During the build-up I would get angry and yell back at him, and the kids would be left to fend for themselves. Then through the explosion it would become physical, with us both hurting each other. During the remorse stage I would be crying with my kids sitting on my lap. He would say things like “Well, if you didn’t get angry I wouldn’t hit you”. I would promise not to get angry any more and then, while the kids and I were still crying, he would say something like, “Let’s go on a trip. We’ll get a motel room and take the kids somewhere special”. For me, this honeymoon phase was the most dangerous part, as I would always be tempted back with his beautiful offers of rewards, or love.


Understanding this cycle made me much stronger. I decided I couldn’t live with the game any more.

The cycle of domestic violence can take anywhere from a few hours to a few days to go full circle. What helped me most was learning to recognise when the build-up was happening, because I knew an explosion was coming next.

The truth is that when you live in violence and you imagine your life free of violence, your imagination ends up being a fantasy. When you leave, you expect to be living that fantasy life straight away. The sad truth is when you leave a violent relationship the hard work has only just begun.

For starters, you will most likely be living in a refuge, or with a friend or family member. You'll be trying to deal with custody arrangements and a lack of money. There will be ongoing abuse between yourself and your ex-partner, restraining orders, DHS, child support, your anger, and the hardest part - your affected children, who are suffering anxiety, anger, uncontrollable behaviours, bed wetting, clinginess - the list goes on. You’re trying to raise these children, you are trying to find answers, but you have no idea where the hell to begin.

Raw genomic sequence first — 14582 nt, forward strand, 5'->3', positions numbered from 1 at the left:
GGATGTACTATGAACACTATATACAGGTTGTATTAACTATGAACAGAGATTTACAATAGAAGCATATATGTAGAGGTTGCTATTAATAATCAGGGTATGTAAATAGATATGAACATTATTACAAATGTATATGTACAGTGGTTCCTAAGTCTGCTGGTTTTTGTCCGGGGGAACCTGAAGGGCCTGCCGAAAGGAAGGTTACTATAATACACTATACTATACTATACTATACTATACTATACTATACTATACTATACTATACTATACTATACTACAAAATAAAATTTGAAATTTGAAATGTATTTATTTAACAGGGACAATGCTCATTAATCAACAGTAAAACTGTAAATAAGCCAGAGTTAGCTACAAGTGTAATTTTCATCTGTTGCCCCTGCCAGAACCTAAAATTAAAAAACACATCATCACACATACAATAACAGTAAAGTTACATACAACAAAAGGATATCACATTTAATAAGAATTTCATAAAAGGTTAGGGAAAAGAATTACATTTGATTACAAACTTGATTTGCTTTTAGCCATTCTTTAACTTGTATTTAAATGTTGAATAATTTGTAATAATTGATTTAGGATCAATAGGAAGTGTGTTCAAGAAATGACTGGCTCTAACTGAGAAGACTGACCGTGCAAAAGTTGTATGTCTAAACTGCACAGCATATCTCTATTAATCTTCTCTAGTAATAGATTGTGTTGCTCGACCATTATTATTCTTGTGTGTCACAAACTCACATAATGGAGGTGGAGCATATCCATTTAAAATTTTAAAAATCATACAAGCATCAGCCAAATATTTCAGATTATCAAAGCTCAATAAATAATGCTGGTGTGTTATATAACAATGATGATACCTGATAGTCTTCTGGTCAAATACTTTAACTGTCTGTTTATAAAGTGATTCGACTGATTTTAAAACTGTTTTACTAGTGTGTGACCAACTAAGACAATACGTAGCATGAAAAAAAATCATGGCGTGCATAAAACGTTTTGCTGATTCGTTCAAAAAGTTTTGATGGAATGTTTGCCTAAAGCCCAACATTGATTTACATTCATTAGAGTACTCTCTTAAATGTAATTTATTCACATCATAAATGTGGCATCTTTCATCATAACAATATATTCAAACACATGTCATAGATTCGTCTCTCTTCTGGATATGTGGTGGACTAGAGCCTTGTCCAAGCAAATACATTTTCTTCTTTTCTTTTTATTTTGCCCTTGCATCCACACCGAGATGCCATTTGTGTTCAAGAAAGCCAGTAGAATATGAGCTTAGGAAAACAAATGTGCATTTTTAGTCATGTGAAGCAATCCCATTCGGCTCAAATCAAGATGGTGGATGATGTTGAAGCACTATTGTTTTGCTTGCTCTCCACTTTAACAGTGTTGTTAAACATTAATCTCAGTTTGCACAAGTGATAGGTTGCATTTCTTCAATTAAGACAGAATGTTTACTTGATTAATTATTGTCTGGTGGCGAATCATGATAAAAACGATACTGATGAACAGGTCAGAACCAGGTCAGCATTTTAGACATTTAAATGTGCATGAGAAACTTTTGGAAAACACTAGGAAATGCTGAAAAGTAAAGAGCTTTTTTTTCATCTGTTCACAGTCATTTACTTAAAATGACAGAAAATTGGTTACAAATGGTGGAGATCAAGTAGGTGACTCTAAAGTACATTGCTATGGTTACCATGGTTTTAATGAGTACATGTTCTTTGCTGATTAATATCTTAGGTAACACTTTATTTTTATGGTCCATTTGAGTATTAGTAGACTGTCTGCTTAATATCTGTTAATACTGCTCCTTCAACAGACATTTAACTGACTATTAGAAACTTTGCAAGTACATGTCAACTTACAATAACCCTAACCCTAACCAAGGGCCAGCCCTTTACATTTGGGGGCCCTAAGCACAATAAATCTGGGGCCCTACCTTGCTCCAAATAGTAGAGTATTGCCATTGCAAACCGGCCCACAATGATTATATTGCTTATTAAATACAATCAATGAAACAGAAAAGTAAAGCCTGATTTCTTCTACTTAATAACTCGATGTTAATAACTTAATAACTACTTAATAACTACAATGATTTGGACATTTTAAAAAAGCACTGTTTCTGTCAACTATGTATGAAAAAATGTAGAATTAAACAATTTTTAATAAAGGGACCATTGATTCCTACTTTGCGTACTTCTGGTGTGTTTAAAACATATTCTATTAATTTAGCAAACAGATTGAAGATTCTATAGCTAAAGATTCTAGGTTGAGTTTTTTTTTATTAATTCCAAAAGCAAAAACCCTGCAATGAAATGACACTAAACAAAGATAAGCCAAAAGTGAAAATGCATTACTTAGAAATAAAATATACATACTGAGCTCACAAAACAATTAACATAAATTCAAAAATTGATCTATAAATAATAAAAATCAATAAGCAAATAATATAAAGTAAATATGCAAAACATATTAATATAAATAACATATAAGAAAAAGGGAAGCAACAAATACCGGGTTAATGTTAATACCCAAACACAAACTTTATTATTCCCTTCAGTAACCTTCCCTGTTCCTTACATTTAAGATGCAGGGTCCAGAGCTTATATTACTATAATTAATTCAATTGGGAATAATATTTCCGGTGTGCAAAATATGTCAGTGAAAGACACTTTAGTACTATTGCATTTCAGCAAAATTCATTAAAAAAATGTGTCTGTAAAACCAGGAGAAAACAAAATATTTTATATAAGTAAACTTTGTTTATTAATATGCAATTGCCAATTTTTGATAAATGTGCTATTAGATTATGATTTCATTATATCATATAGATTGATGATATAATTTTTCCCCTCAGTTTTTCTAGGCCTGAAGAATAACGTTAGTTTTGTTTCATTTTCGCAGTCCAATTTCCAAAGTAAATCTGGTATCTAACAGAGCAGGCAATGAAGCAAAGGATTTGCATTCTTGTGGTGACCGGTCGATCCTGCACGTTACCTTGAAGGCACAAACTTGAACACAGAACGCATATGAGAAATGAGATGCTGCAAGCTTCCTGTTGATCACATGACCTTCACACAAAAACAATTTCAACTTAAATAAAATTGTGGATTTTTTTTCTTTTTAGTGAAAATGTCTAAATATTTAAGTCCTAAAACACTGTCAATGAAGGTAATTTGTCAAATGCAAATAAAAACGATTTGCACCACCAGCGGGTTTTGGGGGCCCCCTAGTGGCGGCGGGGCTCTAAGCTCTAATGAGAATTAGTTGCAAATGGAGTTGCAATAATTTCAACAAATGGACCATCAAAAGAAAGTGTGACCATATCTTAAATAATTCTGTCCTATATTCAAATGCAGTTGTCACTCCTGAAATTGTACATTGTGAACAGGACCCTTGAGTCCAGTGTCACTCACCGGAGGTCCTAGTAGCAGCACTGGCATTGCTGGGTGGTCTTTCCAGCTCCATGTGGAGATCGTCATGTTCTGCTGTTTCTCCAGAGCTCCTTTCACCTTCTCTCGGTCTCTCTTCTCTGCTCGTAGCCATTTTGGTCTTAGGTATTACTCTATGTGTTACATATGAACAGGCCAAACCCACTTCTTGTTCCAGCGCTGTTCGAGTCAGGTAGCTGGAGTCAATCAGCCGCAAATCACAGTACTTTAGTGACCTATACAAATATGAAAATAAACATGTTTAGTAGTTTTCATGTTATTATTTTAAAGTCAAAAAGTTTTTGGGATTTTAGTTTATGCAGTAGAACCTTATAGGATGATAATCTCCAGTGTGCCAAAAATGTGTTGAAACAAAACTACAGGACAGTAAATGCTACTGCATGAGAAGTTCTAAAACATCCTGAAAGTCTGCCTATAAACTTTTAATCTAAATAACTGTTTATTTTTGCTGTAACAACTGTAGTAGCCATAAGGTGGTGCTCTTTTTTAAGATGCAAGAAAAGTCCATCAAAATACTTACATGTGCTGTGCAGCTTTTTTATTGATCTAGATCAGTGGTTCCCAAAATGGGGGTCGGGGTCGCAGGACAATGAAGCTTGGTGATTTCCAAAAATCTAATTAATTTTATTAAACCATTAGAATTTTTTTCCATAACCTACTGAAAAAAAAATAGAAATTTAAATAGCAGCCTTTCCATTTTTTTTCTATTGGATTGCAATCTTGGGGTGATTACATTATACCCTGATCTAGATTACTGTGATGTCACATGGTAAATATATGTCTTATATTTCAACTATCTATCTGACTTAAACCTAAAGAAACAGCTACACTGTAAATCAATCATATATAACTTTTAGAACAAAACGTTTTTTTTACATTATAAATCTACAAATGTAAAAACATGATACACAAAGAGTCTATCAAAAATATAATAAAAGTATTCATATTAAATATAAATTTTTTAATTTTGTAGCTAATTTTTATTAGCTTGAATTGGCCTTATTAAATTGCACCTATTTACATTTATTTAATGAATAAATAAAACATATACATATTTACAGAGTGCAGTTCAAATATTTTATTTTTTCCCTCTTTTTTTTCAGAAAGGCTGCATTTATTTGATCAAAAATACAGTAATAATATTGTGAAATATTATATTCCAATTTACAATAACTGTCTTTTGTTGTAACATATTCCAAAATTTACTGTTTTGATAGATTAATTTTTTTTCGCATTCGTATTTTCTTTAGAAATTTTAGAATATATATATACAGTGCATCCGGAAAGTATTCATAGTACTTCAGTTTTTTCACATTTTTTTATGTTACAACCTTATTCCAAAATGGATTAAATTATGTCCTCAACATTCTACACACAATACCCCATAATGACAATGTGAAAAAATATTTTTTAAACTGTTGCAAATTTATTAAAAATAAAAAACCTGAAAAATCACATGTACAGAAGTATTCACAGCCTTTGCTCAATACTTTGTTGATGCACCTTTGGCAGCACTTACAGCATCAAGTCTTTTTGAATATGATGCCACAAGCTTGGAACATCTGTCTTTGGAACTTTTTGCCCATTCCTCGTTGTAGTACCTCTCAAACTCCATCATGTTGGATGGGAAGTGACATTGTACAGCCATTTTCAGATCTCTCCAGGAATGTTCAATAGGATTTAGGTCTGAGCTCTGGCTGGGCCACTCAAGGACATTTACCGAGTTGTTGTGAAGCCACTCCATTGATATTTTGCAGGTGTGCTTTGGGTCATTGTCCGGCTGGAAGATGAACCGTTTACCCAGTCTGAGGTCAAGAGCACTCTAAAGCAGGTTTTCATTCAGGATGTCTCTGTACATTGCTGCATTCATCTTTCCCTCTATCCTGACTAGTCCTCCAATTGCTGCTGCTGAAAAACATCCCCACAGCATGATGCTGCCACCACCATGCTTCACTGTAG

There is no magic wand to get through all of this.

The biggest piece of advice I can give anyone who is leaving a violent domestic situation is to seek ongoing counselling with a domestic violence counsellor, and seek urgent and ongoing counselling separately for your child. I attended my session twice a week for nearly two years. Find a centre that has child-care facilities so your child can be looked after while you work on yourself.

If you have out-of-control anger issues, seek help. Look for anger management counselling and make a promise to yourself to stay with it for at least 12 months; it will become addictive when you start to notice positive changes.

Your positive attitude can, literally, re-wire your child’s brain for success, happiness, confidence and health.


DO NOT get into a new relationship until you have done at least 12 months of self-development on yourself and your children. When you are feeling vulnerable, you will only attract someone who has the same sort of issues as you: insecurity, anger, low self-worth. It will escalate into another abusive relationship. Use this precious time to break the cycle, not only for yourself but for your children too.

Fast forward 11 years, and I am now with a beautiful and caring man and my children live violence free.

Both my boys, aged 20 and 15, still have bouts of anxiety, however they now have the tools to control it. Josh has been drug-free for quite some time. My 17-year-old daughter is in her last month of year 12 and passing with high distinctions and wants to work in the events and tourism industry. My 15-year-old son is thriving and following his passion (scuba diving).

Life is finally settled for us.